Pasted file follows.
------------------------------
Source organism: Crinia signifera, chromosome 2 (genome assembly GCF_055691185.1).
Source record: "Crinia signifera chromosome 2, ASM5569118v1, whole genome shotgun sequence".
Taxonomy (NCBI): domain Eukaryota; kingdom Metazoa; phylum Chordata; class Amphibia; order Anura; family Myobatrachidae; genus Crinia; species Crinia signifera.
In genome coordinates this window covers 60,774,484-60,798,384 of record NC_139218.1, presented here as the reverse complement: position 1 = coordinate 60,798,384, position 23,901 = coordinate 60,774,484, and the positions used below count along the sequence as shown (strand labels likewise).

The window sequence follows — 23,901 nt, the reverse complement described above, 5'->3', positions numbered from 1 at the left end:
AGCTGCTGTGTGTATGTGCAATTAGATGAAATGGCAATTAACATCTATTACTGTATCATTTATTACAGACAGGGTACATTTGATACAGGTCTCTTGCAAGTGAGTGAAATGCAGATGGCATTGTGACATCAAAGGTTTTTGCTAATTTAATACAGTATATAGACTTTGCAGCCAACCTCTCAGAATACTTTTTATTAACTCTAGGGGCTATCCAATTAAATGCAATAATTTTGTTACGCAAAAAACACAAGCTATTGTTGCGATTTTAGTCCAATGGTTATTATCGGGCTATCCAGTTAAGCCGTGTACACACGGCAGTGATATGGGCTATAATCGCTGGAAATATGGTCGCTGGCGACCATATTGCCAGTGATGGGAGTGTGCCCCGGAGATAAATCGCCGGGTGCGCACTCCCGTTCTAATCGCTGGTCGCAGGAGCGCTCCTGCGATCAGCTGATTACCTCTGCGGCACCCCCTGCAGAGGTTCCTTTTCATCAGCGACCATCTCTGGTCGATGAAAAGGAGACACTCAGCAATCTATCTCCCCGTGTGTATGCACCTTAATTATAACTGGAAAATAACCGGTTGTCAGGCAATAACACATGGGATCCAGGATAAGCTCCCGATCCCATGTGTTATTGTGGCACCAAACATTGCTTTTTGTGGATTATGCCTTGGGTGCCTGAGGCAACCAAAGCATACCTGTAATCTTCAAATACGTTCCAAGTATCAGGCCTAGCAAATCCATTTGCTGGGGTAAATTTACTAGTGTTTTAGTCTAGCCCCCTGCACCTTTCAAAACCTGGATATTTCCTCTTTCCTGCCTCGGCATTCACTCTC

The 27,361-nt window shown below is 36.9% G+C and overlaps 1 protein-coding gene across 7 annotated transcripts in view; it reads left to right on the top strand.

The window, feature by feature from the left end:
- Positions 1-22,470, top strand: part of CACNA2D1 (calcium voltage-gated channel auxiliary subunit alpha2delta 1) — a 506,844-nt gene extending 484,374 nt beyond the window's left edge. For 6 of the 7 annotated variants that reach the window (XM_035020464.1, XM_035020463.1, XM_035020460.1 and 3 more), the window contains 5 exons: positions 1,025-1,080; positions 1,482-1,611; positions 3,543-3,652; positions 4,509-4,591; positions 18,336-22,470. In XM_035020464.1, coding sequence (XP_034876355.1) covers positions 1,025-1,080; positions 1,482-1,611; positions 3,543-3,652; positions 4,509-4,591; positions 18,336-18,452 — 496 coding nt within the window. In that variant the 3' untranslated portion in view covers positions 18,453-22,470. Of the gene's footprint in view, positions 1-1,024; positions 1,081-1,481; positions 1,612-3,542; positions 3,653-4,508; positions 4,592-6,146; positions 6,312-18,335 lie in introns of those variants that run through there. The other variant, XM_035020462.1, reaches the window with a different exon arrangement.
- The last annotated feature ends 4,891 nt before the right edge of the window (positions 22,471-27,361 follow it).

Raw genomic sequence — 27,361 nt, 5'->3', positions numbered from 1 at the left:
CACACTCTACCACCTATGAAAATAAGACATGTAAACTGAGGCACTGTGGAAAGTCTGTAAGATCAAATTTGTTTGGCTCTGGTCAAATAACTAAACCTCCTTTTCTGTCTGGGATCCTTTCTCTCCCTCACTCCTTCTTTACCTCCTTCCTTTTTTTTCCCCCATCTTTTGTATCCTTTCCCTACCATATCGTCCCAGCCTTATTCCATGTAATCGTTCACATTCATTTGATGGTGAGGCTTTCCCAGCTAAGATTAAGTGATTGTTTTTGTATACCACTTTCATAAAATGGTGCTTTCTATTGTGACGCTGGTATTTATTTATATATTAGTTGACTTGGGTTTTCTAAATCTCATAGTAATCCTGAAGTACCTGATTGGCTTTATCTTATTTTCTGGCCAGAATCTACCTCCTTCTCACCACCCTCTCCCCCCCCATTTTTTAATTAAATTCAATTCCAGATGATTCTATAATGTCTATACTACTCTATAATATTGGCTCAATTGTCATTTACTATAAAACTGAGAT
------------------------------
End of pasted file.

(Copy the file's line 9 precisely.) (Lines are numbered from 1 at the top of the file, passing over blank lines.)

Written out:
- Positions 1-22,470, top strand: part of CACNA2D1 (calcium voltage-gated channel auxiliary subunit alpha2delta 1) — a 506,844-nt gene extending 484,374 nt beyond the window's left edge. For 6 of the 7 annotated variants that reach the window (XM_035020464.1, XM_035020463.1, XM_035020460.1 and 3 more), the window contains 5 exons: positions 1,025-1,080; positions 1,482-1,611; positions 3,543-3,652; positions 4,509-4,591; positions 18,336-22,470. In XM_035020464.1, coding sequence (XP_034876355.1) covers positions 1,025-1,080; positions 1,482-1,611; positions 3,543-3,652; positions 4,509-4,591; positions 18,336-18,452 — 496 coding nt within the window. In that variant the 3' untranslated portion in view covers positions 18,453-22,470. Of the gene's footprint in view, positions 1-1,024; positions 1,081-1,481; positions 1,612-3,542; positions 3,653-4,508; positions 4,592-6,146; positions 6,312-18,335 lie in introns of those variants that run through there. The other variant, XM_035020462.1, reaches the window with a different exon arrangement.